"Chargers fans might politely disagree. Smith is seen as cantankerous and, if not shrewd, then at least competent. That’s a fair assessment. Turner is viewed by many as a bumbler. True, the 60-year-old coach doesn’t have the most dynamic personality. But he does have one of the best offensive minds in the industry. It’s easy to see a talented team lose and immediately claim that the players aren’t being "inspired." The reality is that it’s professional football, and great "rah rah" pregame speeches only matter so much."

Well said. I completely agree (Charger fan). I think that the fans who want them both gone, A) have short memories, and don't remember (or weren't fans of the team) prior to 2001; and B) Don't really understand what they bring to the team.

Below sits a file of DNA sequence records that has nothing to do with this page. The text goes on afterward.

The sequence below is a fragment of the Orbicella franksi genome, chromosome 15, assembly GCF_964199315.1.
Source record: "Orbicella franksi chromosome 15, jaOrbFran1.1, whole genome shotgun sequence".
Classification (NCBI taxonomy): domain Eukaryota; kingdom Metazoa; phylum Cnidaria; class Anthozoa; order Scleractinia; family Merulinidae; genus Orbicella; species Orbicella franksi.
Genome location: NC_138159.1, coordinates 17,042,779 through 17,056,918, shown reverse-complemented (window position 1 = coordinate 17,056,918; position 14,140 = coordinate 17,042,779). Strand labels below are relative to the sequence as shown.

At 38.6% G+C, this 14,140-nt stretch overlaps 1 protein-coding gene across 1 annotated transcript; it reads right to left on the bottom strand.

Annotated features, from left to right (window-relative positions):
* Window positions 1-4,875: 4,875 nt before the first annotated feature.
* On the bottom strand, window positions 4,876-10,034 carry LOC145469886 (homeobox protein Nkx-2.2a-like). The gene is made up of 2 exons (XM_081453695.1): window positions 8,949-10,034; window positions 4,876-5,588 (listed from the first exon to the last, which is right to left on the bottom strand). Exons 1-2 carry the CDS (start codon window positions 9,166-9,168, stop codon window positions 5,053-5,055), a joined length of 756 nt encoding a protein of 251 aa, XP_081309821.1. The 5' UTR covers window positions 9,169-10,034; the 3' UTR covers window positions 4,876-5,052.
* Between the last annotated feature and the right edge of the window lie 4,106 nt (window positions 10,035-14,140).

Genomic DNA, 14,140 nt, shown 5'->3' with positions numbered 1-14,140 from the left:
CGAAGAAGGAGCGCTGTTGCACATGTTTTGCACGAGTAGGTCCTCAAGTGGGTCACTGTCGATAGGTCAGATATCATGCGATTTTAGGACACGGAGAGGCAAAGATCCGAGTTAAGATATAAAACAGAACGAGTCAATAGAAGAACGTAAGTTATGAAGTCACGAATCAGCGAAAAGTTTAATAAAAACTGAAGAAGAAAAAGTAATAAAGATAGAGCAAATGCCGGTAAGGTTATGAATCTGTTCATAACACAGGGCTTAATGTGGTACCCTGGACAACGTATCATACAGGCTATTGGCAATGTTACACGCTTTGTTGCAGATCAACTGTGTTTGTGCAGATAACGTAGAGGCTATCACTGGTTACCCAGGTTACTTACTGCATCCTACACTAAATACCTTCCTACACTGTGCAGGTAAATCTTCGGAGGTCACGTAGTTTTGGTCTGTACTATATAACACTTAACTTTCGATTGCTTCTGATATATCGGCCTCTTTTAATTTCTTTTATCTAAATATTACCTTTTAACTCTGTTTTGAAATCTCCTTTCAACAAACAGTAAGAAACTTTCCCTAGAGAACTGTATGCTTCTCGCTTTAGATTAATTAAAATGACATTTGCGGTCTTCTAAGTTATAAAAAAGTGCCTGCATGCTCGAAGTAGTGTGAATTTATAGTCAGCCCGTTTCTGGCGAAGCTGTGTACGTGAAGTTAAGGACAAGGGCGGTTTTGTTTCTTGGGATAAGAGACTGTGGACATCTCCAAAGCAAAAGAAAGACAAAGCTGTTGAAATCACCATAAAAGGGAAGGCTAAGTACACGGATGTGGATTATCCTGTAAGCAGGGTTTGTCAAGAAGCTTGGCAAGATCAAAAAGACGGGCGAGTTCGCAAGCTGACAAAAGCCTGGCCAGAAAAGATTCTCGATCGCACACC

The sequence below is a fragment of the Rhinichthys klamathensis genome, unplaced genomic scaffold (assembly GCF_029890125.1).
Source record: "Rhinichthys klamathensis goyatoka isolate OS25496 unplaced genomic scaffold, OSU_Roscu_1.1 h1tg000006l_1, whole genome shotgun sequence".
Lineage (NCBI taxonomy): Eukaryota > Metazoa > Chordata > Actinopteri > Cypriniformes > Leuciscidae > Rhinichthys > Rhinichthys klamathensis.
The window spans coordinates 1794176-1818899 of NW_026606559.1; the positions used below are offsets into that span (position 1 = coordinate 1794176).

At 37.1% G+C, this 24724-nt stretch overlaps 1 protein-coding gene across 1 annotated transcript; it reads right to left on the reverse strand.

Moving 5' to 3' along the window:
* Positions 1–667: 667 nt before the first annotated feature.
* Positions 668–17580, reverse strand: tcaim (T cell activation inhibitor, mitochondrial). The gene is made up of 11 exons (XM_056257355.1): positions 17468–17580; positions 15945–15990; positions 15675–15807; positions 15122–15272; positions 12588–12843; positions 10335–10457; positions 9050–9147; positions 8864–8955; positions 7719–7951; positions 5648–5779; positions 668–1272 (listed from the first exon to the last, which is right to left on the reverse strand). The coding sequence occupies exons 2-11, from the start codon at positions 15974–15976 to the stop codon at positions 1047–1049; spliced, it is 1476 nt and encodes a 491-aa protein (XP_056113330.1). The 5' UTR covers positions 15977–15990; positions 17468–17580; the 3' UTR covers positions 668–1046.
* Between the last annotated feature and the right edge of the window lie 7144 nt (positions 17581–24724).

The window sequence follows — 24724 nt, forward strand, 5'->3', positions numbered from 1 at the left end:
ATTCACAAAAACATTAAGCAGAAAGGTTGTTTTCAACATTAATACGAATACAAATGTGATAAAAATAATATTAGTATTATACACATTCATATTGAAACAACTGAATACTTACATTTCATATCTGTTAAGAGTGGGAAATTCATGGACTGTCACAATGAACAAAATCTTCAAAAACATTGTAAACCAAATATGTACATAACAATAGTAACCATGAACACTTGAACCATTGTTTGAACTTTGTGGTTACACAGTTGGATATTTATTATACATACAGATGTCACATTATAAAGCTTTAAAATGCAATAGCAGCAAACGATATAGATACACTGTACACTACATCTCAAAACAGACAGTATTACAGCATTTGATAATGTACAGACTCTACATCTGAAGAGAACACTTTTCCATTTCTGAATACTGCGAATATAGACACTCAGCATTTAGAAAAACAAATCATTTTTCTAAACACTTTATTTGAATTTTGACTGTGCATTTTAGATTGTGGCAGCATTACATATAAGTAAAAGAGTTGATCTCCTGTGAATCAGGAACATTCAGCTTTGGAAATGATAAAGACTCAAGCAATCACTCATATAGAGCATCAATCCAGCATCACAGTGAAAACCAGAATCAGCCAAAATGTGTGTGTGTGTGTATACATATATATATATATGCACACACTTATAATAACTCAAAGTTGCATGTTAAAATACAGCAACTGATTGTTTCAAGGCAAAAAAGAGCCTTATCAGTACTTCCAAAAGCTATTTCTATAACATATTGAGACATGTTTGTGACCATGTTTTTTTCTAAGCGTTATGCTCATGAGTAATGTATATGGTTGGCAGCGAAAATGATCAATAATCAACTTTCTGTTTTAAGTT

People point to how good this team has looked "on paper" and said that that is a reason both need to be gone. In reality? That may be a decent argument for Norv (though he has consistently kept this team as a top Offense despite a ton of turnover), but as for AJ, that's his job: To bring talent to the team.

Norv is also the Winningest coach in Chargers history. Yes, more than Coryell. Sometimes a Front Office that supports you is all you need. The places where Norv failed before, were Washington and Oakland. I haven't seen anybody yet who has absolutely succeeded in either place yet (though both look to be finally moving in the right direction, both under GMs that are different from the ones that Turner worked under).